If you have a CDL to transport horses, you need to make sure that you understand the laws and regulations that you are required to meet. Getting ticketed could result in the loss of your CDL because you are held to higher standards. Here's what you need to know.
Getting ticketed for moving violations is something you'll want to avoid because doing so will add points to your driving record, depending on the violations. As with any driver's license, too many points will cause your license to be suspended. Some moving violations in some states, however, will result in the loss of your CDL for a period of time. For example, speeding in excess of 15 mph or more above the speed limit can result in a suspension for a period of time as pre-determined by the state laws.
Here's the kicker—this also applies to when you are ticketed while driving your personal vehicle. Always, always, always pay attention to the posted road signs and obey traffic laws no matter what type of vehicle you are driving. If, by chance, you do get ticketed for a moving violation, hire a traffic lawyer. Even if the lawyer cannot get the ticket thrown out, he or she may be able to negotiate for a lower violation so you'll be able to keep your CDL, especially if your livelihood depends on it.
Failure to Meet Safety Requirements
Another way to risk fines, losing your CDL, or having your rig and trailer impounded is if you do not meet the safety requirements of the FMCSA, such as by:
You will likely be given what is called a fix-it ticket if you fail to meet these types of safety requirements in addition to the other penalties. This means that you will need to show law enforcement proof that you've met the requirements before you are able to drive the truck and trailer legally again. This can be proven by simply taking your vehicle to a police station for an inspection. If this happens, you'll want to verify that the traffic court received documentation from the law-enforcement officer that you met your obligations of the fix-it ticket. If there is no record of it after several days, speak with a traffic lawyer who will be able to follow up with the court.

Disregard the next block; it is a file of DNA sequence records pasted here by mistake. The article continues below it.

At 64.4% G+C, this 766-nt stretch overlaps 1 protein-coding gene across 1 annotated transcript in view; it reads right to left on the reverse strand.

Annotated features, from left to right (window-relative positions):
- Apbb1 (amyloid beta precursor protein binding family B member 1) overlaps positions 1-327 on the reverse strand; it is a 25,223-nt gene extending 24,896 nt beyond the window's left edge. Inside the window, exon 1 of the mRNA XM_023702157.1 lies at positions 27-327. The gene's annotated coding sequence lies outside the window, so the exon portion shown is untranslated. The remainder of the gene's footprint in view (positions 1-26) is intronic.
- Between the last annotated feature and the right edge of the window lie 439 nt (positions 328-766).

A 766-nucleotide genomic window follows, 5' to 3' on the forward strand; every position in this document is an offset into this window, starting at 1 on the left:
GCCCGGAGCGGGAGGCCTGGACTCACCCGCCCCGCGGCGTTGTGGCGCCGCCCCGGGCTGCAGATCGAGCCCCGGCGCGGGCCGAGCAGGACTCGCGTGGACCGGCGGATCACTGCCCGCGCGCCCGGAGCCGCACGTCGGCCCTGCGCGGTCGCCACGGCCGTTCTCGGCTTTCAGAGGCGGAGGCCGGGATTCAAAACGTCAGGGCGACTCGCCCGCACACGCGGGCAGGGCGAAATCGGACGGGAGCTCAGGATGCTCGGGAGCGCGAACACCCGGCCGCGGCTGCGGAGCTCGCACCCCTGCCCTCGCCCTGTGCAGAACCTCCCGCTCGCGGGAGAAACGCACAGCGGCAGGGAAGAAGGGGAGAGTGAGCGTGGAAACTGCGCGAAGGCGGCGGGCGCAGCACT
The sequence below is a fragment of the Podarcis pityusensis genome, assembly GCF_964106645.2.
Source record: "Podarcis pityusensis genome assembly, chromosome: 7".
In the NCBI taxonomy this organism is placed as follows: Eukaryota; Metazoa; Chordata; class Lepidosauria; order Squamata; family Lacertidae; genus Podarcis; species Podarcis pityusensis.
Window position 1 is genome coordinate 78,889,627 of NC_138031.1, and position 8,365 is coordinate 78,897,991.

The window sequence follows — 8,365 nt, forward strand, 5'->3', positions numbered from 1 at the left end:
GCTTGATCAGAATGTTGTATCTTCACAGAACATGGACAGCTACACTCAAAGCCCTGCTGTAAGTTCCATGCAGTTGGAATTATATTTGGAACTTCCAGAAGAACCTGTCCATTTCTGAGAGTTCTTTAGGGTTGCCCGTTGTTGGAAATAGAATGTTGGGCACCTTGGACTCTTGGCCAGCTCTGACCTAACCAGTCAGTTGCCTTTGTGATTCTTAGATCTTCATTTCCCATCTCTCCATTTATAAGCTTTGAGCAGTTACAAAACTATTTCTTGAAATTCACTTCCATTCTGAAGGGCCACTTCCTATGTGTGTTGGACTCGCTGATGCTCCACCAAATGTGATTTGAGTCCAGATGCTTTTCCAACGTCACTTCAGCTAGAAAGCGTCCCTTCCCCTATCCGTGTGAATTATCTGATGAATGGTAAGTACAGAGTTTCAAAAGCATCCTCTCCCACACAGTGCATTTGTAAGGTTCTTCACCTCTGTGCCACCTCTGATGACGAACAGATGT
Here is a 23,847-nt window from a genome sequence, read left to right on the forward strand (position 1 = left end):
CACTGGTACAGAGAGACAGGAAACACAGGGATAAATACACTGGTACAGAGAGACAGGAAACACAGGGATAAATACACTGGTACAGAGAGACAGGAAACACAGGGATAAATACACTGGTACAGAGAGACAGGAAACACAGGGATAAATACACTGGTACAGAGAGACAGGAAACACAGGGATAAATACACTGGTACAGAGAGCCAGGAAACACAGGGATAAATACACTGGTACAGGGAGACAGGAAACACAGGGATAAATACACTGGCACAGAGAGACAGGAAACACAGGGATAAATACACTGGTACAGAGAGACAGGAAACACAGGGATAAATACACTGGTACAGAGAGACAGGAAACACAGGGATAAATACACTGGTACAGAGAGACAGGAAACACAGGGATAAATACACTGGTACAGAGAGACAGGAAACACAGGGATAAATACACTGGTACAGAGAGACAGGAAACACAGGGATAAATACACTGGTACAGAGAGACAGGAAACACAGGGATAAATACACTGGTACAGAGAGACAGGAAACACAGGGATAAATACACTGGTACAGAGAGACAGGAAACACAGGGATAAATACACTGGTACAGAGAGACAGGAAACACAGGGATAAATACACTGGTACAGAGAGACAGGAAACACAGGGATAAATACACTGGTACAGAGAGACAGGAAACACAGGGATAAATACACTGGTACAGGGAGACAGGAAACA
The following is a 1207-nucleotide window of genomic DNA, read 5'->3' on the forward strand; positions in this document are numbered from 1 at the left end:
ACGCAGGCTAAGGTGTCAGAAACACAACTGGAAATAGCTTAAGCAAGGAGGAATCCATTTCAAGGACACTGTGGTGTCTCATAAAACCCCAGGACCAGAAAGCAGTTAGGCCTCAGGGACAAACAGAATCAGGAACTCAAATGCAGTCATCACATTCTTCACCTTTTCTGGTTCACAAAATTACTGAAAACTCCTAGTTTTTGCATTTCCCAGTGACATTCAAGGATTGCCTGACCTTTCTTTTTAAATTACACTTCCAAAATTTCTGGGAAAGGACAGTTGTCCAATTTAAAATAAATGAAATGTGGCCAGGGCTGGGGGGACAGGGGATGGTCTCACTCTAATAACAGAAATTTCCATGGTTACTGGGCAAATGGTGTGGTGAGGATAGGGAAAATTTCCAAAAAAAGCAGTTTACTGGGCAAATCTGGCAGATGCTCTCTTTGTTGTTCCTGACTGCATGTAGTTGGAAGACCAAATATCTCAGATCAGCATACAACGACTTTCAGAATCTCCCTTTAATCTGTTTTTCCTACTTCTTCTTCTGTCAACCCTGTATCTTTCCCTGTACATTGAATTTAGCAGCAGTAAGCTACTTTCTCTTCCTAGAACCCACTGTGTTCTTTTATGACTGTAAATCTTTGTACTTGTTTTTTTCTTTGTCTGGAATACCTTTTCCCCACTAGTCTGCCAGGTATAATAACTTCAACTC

As you know, there is a lot of documentation that you are required to have for the vehicle, horse trailer, and horses that you transport. You'll need to make sure that your Department of Transportation (DOT) number is up to date and that you are in the Federal Motor Carrier Safety Administration's (FMCSA) Unified Registration System (URS). Of course, you'll need to have insurance coverage as well. Not meeting these requirements could result in a law-enforcement officer impounding your rig and trailer, which would mean that you would need to hire someone else to come to your location to pick up the horses from your trailer.
You'll also need to have documentation for each horse that you are transporting, specifically a negative Coggins test and an Interstate Certificate of Veterinary Inspection. The horses also need an animal identification number or other form of ID, such as a written description. Keep in mind that these documents have limitations on how long they are good for, and the limits depend on the state that issued your CDL.Share